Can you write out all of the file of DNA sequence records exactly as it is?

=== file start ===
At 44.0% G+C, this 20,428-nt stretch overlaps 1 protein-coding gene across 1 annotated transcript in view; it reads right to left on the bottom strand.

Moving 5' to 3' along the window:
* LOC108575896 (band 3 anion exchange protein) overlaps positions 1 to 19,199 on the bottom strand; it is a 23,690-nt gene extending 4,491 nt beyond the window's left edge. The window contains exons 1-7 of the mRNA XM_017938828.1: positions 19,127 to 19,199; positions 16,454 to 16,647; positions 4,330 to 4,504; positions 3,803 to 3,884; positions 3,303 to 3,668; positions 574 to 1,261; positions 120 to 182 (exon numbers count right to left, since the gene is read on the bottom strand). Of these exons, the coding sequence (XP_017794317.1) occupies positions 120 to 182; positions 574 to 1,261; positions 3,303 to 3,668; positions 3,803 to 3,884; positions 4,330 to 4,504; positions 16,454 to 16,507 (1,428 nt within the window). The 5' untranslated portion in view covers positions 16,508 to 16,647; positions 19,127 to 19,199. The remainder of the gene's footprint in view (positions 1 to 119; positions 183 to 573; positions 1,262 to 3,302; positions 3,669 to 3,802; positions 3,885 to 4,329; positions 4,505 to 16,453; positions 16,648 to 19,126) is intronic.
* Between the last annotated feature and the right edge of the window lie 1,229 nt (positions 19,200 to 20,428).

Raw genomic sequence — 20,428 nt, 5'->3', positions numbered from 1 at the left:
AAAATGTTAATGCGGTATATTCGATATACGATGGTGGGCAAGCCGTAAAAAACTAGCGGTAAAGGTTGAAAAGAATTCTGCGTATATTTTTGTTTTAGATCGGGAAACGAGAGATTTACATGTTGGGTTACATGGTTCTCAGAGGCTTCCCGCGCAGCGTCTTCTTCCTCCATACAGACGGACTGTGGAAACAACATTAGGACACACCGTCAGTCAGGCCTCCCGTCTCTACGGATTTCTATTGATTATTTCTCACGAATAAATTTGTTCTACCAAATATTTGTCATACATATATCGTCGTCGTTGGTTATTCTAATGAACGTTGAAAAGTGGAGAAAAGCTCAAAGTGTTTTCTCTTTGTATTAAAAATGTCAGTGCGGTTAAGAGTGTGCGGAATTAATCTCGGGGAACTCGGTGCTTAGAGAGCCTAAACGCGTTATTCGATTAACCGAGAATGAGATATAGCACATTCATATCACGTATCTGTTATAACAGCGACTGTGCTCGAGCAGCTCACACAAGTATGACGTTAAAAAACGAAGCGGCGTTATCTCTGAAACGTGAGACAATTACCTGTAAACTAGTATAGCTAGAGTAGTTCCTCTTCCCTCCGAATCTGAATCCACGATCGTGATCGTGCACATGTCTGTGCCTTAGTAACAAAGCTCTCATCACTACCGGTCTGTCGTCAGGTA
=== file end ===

At 44.0% G+C, this 20,428-nt stretch overlaps 1 protein-coding gene across 1 annotated transcript in view; it reads right to left on the bottom strand.

Moving 5' to 3' along the window:
* LOC108575896 (band 3 anion exchange protein) overlaps positions 1 to 19,199 on the bottom strand; it is a 23,690-nt gene extending 4,491 nt beyond the window's left edge. The window contains exons 1-7 of the mRNA XM_017938828.1: positions 19,127 to 19,199; positions 16,454 to 16,647; positions 4,330 to 4,504; positions 3,803 to 3,884; positions 3,303 to 3,668; positions 574 to 1,261; positions 120 to 182 (exon numbers count right to left, since the gene is read on the bottom strand). Of these exons, the coding sequence (XP_017794317.1) occupies positions 120 to 182; positions 574 to 1,261; positions 3,303 to 3,668; positions 3,803 to 3,884; positions 4,330 to 4,504; positions 16,454 to 16,507 (1,428 nt within the window). The 5' untranslated portion in view covers positions 16,508 to 16,647; positions 19,127 to 19,199. The remainder of the gene's footprint in view (positions 1 to 119; positions 183 to 573; positions 1,262 to 3,302; positions 3,669 to 3,802; positions 3,885 to 4,329; positions 4,505 to 16,453; positions 16,648 to 19,126) is intronic.
* Between the last annotated feature and the right edge of the window lie 1,229 nt (positions 19,200 to 20,428).

Raw genomic sequence — 20,428 nt, 5'->3', positions numbered from 1 at the left:
AAAATGTTAATGCGGTATATTCGATATACGATGGTGGGCAAGCCGTAAAAAACTAGCGGTAAAGGTTGAAAAGAATTCTGCGTATATTTTTGTTTTAGATCGGGAAACGAGAGATTTACATGTTGGGTTACATGGTTCTCAGAGGCTTCCCGCGCAGCGTCTTCTTCCTCCATACAGACGGACTGTGGAAACAACATTAGGACACACCGTCAGTCAGGCCTCCCGTCTCTACGGATTTCTATTGATTATTTCTCACGAATAAATTTGTTCTACCAAATATTTGTCATACATATATCGTCGTCGTTGGTTATTCTAATGAACGTTGAAAAGTGGAGAAAAGCTCAAAGTGTTTTCTCTTTGTATTAAAAATGTCAGTGCGGTTAAGAGTGTGCGGAATTAATCTCGGGGAACTCGGTGCTTAGAGAGCCTAAACGCGTTATTCGATTAACCGAGAATGAGATATAGCACATTCATATCACGTATCTGTTATAACAGCGACTGTGCTCGAGCAGCTCACACAAGTATGACGTTAAAAAACGAAGCGGCGTTATCTCTGAAACGTGAGACAATTACCTGTAAACTAGTATAGCTAGAGTAGTTCCTCTTCCCTCCGAATCTGAATCCACGATCGTGATCGTGCACATGTCTGTGCCTTAGTAACAAAGCTCTCATCACTACCGGTCTGTCGTCAGGTA